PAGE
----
5) Preparation of Development Accelerator-1 Dispersion

To 10 kg of development accelerator-1 and 20 kg of a 10% by weight aqueous solution of modified poly(vinyl alcohol) (manufactured by Kuraray Co., Ltd., Poval MP203) was added 10 kg of water, and thoroughly mixed to give a slurry. This slurry wasfed with a diaphragm pump, and was subjected to dispersion with a horizontal sand mill (UVM-2: manufactured by AIMEX Co., Ltd.) packed with zirconia beads having a mean particle diameter of 0.5 mm for 3 hours and 30 minutes. Thereafter, 0.2 g of abenzisothiazolinone sodium salt and water were added thereto, thereby adjusting the concentration of the development accelerator to be 20% by weight. Accordingly, development accelerator-1 dispersion was obtained. Particles of the developmentaccelerator included in the resultant development accelerator dispersion had a median diameter of 0.48 .mu.m, and a maximum particle diameter of 1.4 .mu.m or less. The resultant development accelerator dispersion was subjected to filtration with apolypropylene filter having a pore size of 3.0 .mu.m to remove foreign substances such as dust, and stored.

Also concerning solid dispersions of development accelerator-2 and color-tone-adjusting agent-1, dispersion was executed similar to the development accelerator-1, and thus dispersions of 20% by weight and 15% by weight were respectively obtained.

6) Preparations of Organic Polyhalogen Compound Dispersion

<Preparation of Organic Polyhalogen Compound-1 Dispersion>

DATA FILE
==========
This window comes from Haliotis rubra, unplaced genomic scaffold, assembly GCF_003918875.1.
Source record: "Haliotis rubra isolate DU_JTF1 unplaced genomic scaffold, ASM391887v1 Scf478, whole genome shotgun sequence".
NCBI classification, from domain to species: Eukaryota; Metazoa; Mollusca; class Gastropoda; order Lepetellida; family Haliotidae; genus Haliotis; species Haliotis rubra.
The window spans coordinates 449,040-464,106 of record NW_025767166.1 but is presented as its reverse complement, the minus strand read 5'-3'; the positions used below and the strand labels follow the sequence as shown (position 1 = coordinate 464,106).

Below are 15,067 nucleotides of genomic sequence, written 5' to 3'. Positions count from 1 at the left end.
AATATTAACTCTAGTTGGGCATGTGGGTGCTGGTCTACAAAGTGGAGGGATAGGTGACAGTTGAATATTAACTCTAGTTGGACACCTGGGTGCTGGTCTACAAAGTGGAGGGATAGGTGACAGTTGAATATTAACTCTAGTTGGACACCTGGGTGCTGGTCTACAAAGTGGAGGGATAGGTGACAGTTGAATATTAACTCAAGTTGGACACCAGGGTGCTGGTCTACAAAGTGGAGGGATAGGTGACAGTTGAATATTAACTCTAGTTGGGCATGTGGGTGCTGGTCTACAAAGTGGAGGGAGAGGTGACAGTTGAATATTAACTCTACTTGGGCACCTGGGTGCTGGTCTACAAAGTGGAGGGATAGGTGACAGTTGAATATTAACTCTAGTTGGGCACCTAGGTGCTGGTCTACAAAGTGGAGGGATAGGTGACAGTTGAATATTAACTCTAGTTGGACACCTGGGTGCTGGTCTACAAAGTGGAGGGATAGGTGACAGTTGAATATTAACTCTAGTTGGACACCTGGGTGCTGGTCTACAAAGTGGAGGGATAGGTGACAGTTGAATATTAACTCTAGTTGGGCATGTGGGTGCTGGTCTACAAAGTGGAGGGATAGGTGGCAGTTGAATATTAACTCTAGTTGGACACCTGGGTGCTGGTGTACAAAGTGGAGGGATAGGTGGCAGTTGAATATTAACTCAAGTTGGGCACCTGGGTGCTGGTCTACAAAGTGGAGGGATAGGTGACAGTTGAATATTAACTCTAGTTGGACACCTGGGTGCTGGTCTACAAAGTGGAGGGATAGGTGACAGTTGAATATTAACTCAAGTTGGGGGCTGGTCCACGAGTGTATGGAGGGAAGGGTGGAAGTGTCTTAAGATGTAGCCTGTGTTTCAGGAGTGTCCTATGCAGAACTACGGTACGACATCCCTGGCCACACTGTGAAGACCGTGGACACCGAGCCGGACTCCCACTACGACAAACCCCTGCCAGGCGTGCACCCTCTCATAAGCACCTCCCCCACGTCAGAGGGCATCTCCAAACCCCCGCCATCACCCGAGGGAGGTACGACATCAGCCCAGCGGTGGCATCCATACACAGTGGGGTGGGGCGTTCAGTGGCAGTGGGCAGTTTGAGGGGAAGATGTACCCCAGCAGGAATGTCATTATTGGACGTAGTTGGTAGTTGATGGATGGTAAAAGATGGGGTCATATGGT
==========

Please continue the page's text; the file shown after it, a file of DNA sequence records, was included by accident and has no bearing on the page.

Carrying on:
10 kg of organic polyhalogen compound-1 (tribromomethane sulfonylbenzene), 10 kg of a 20% by weight aqueous solution of modified poly(vinyl alcohol) (manufactured by Kuraray Co., Ltd., Poval MP203), 0.4 kg of a 20% by weight aqueous solution ofsodium triisopropylnaphthalenesulfonate and 14 kg of water were thoroughly admixed to give a slurry. This slurry was fed with a diaphragm pump, and was subjected to dispersion with a horizontal sand mill (UVM-2: manufactured by AIMEX Co., Ltd.) packedwith zirconia beads having a mean particle diameter of 0.5 mm for 5 hours. Thereafter, 0.2 g of a benzisothiazolinone sodium salt and water were added thereto, thereby adjusting the concentration of the organic polyhalogen compound to be 26% by weight. Accordingly, organic polyhalogen compound-1 dispersion was obtained. Particles of the organic polyhalogen compound included in the resulting organic polyhalogen compound dispersion had a median diameter of 0.41 .mu.m, and a maximum particle diameter of2.0 .mu.m or less. The resultant organic polyhalogen compound dispersion was subjected to filtration with a polypropylene filter having a pore size of 10.0 .mu.m to remove foreign substances such as dust, and stored.